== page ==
The interpretation of the indirect inspection data is a critical factor in conducting a successful ECDA process. The data must be validated, discrepancies must be resolved, and indications must be identified, classified and prioritized, in order to select the sites for direct examinations.
The pipeline operator must carefully analyze the interrelation between indications identified by various indirect inspection tools, based on their relevance to corrosion activity, and threat to pipeline integrity.
For example, a high AC induced voltage in a low resistivity soil in conjunction with a small holiday (minor DCVG indication) presents a significant threat of AC induced corrosion, while the same voltage and resistivity conditions in conjunction with a large holiday reduces this threat.
A sharp drop in pipe potential, recorded during the Close Interval Potential Survey, could indicate a holiday and therefore validate a DCVG indication, or identify a severe “DC Interference” indication, representing a major integrity threat to the pipeline.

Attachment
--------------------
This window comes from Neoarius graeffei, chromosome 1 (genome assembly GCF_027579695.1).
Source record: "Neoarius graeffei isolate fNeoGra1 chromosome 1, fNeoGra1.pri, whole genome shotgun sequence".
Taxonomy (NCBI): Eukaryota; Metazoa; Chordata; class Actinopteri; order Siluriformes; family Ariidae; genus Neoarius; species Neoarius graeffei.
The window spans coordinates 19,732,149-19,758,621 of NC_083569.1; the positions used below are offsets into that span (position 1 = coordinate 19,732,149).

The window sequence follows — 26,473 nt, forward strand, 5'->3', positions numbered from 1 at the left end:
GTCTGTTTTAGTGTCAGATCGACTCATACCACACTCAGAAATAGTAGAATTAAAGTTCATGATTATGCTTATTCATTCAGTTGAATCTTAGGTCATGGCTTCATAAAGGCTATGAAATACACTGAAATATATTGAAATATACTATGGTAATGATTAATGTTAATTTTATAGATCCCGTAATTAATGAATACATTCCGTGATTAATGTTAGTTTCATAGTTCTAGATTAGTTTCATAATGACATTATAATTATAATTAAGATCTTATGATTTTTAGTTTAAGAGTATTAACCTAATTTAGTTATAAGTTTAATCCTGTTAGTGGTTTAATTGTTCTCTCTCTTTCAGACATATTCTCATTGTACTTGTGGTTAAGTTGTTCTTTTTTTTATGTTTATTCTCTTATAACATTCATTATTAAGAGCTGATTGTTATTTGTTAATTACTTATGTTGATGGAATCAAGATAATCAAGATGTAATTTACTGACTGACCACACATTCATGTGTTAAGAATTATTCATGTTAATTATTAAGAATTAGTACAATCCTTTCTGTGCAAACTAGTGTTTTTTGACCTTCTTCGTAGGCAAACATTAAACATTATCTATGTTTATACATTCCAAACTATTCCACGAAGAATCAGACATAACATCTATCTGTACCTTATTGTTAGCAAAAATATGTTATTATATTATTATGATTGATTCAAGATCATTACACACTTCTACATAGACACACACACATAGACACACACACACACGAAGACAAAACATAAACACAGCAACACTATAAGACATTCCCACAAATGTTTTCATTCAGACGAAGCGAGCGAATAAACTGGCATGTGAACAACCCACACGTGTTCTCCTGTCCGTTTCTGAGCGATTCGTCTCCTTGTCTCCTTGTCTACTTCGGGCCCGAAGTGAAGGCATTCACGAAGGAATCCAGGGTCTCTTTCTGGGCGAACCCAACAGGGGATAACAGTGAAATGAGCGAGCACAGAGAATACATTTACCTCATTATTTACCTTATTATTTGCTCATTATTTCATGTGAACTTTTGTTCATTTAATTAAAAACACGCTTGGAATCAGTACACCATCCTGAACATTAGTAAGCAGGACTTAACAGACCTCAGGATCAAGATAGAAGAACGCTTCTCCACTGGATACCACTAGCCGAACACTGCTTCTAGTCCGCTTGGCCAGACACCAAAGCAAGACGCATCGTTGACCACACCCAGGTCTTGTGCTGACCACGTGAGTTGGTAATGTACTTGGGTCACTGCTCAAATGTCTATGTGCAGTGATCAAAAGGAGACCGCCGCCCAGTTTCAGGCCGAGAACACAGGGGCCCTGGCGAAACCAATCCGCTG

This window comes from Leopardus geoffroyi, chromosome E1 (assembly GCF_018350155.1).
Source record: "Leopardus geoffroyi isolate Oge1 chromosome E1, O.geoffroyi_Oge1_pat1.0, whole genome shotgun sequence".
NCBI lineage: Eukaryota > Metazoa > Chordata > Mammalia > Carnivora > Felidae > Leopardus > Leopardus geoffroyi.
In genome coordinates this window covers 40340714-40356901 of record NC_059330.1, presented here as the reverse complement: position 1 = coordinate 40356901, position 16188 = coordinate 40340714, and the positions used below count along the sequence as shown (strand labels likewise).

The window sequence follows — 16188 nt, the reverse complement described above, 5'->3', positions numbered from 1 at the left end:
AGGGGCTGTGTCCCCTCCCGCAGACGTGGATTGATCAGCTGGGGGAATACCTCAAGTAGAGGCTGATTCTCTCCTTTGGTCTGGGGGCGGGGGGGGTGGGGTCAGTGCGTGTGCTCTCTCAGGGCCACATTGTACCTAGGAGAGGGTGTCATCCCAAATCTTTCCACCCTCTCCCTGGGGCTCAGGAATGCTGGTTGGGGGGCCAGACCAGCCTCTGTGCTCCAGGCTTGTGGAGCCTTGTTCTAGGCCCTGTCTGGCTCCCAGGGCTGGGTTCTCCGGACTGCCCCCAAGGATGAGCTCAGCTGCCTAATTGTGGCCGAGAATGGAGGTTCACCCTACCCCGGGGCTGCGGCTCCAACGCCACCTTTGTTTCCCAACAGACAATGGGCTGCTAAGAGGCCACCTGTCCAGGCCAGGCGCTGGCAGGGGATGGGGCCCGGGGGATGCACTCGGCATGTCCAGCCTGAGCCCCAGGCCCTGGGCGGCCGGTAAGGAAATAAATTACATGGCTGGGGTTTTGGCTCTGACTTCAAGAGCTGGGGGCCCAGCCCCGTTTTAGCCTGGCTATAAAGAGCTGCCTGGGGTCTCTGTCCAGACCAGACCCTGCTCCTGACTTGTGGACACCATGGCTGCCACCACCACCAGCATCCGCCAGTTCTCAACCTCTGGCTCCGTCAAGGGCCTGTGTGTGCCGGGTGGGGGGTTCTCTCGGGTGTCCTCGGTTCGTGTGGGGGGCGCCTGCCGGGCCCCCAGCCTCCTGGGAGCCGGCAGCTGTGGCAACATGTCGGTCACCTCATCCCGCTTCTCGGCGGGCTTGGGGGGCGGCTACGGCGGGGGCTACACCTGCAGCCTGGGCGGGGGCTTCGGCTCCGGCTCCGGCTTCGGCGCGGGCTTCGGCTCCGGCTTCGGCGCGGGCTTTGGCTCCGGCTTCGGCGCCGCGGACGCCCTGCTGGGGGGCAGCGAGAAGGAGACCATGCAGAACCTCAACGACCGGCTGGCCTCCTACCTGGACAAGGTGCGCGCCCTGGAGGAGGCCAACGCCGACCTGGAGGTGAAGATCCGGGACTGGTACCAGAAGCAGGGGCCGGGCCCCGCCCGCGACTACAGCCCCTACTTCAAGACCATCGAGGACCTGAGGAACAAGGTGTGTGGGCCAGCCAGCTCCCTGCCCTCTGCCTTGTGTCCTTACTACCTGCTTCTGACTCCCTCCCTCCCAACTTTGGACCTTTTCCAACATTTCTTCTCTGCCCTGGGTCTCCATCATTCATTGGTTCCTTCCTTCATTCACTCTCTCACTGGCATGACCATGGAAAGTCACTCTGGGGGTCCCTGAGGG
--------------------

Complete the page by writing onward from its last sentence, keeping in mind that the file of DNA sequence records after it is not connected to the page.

This paper analyzes the various types of data provided by the indirect inspection tools and especially their interrelation. Additional types of indications related to AC and DC interference are also discussed. “Threat related” classification and prioritization criteria, as successfully applied on more than 50 gas pipelines in Ontario, are presented and rationalized. Possible error scenarios resulting from neglecting the interaction between various types of indications are developed from existing sets of data.